It used to be that Atlantic Avenue rarely made the top of anyone’s list of places to hang out. But the thoroughfare has experienced a rebirth of late, and locals and visitors flock to the mile-long stretch devoted to mostly Middle Eastern restaurants, bazaars, rug stores and food markets. The crown jewel of them all is easily Sahadi’s, a long-established institution peddling more reasonably priced exotic olives, nuts and cheeses than you can hope to carry home after a long day in Brooklyn. Lucky for you, the nearby Borough Hall subway station will help you head back to wherever you’re going—exhausted, full, and totally enamored with breathtaking Brooklyn.

Sahadi’s, 187 Atlantic Ave., 718-624-4550, sahadis.com

   
     
      Brooklyn Alternatives
      Bargemusic
14-33 Cadman Plaza, 718-624-2083, bargemusic.com
Chamber music, on a barge, on the East River? That’s right. Bargemusic, rumored to be the world’s largest presenter of chamber music, entertains 125 music lovers nightly.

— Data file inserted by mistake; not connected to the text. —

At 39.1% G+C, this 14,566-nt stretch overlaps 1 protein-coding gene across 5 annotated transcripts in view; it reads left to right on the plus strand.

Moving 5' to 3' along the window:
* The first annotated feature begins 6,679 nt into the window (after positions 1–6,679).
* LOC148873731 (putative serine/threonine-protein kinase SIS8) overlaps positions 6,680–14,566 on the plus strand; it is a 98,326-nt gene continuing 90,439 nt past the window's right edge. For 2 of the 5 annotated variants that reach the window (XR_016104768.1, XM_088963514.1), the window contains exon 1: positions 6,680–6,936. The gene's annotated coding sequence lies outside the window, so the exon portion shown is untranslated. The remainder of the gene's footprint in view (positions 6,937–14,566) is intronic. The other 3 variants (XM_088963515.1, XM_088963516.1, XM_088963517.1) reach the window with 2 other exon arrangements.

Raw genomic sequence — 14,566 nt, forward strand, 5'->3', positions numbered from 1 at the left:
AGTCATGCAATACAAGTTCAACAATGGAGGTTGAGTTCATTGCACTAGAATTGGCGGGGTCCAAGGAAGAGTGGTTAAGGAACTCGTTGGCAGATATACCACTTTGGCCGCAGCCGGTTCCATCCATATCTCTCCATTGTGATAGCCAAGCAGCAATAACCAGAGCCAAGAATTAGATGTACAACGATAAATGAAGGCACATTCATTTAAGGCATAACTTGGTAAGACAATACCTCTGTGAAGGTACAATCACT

Teresa’s Restaurant
80 Montague St., 718-797-3996
Got a hankering for pierogies? Try Teresa’s Restaurant for the best Polish fare in town.
         
      The Heights Casino
75 Montague St., 718-624-0810, heightscasino.com
Grab a squash tournament at The Heights Casino, a private tennis, squash and social club founded in 1904.
         
      Squibb Park
Middagh St and the Brooklyn Heights Promenade
Situated on top of three roadways, including the bustling BQE, Squibb Park offers simultaneous views of the New York Harbor, the Manhattan Skyline, Ellis Island, The Statue of Liberty, Governors Island, Buttermilk Channel, and the Brooklyn and Manhattan Bridges.